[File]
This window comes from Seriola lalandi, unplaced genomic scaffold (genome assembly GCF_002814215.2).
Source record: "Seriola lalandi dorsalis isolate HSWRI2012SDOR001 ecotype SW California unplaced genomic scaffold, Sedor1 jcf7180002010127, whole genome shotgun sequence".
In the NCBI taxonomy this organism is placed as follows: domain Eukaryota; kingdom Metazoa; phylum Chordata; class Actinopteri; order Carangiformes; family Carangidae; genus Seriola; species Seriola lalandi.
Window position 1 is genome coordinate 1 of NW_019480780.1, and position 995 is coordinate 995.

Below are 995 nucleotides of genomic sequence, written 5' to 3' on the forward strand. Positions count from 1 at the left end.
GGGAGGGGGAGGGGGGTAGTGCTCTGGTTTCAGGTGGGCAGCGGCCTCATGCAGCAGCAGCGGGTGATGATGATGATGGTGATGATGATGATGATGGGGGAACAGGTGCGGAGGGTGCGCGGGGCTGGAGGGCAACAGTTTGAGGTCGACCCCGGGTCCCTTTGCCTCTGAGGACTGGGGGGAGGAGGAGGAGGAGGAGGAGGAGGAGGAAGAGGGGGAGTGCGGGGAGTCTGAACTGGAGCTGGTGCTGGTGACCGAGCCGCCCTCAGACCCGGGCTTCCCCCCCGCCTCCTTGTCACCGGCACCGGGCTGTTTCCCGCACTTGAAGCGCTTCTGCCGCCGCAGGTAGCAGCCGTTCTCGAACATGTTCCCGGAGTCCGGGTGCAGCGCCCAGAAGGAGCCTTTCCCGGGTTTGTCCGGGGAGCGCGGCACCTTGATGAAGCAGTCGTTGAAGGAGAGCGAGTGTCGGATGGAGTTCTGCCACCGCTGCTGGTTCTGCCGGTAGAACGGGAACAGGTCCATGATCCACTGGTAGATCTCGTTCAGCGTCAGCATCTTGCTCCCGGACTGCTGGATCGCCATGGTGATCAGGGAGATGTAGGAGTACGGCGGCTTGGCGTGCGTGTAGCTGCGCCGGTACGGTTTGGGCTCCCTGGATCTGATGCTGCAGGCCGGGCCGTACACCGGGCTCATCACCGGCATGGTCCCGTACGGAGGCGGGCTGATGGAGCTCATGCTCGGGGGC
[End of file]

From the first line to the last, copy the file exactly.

This window comes from Seriola lalandi, unplaced genomic scaffold (genome assembly GCF_002814215.2).
Source record: "Seriola lalandi dorsalis isolate HSWRI2012SDOR001 ecotype SW California unplaced genomic scaffold, Sedor1 jcf7180002010127, whole genome shotgun sequence".
In the NCBI taxonomy this organism is placed as follows: domain Eukaryota; kingdom Metazoa; phylum Chordata; class Actinopteri; order Carangiformes; family Carangidae; genus Seriola; species Seriola lalandi.
Window position 1 is genome coordinate 1 of NW_019480780.1, and position 995 is coordinate 995.

Below are 995 nucleotides of genomic sequence, written 5' to 3' on the forward strand. Positions count from 1 at the left end.
GGGAGGGGGAGGGGGGTAGTGCTCTGGTTTCAGGTGGGCAGCGGCCTCATGCAGCAGCAGCGGGTGATGATGATGATGGTGATGATGATGATGATGGGGGAACAGGTGCGGAGGGTGCGCGGGGCTGGAGGGCAACAGTTTGAGGTCGACCCCGGGTCCCTTTGCCTCTGAGGACTGGGGGGAGGAGGAGGAGGAGGAGGAGGAGGAGGAAGAGGGGGAGTGCGGGGAGTCTGAACTGGAGCTGGTGCTGGTGACCGAGCCGCCCTCAGACCCGGGCTTCCCCCCCGCCTCCTTGTCACCGGCACCGGGCTGTTTCCCGCACTTGAAGCGCTTCTGCCGCCGCAGGTAGCAGCCGTTCTCGAACATGTTCCCGGAGTCCGGGTGCAGCGCCCAGAAGGAGCCTTTCCCGGGTTTGTCCGGGGAGCGCGGCACCTTGATGAAGCAGTCGTTGAAGGAGAGCGAGTGTCGGATGGAGTTCTGCCACCGCTGCTGGTTCTGCCGGTAGAACGGGAACAGGTCCATGATCCACTGGTAGATCTCGTTCAGCGTCAGCATCTTGCTCCCGGACTGCTGGATCGCCATGGTGATCAGGGAGATGTAGGAGTACGGCGGCTTGGCGTGCGTGTAGCTGCGCCGGTACGGTTTGGGCTCCCTGGATCTGATGCTGCAGGCCGGGCCGTACACCGGGCTCATCACCGGCATGGTCCCGTACGGAGGCGGGCTGATGGAGCTCATGCTCGGGGGC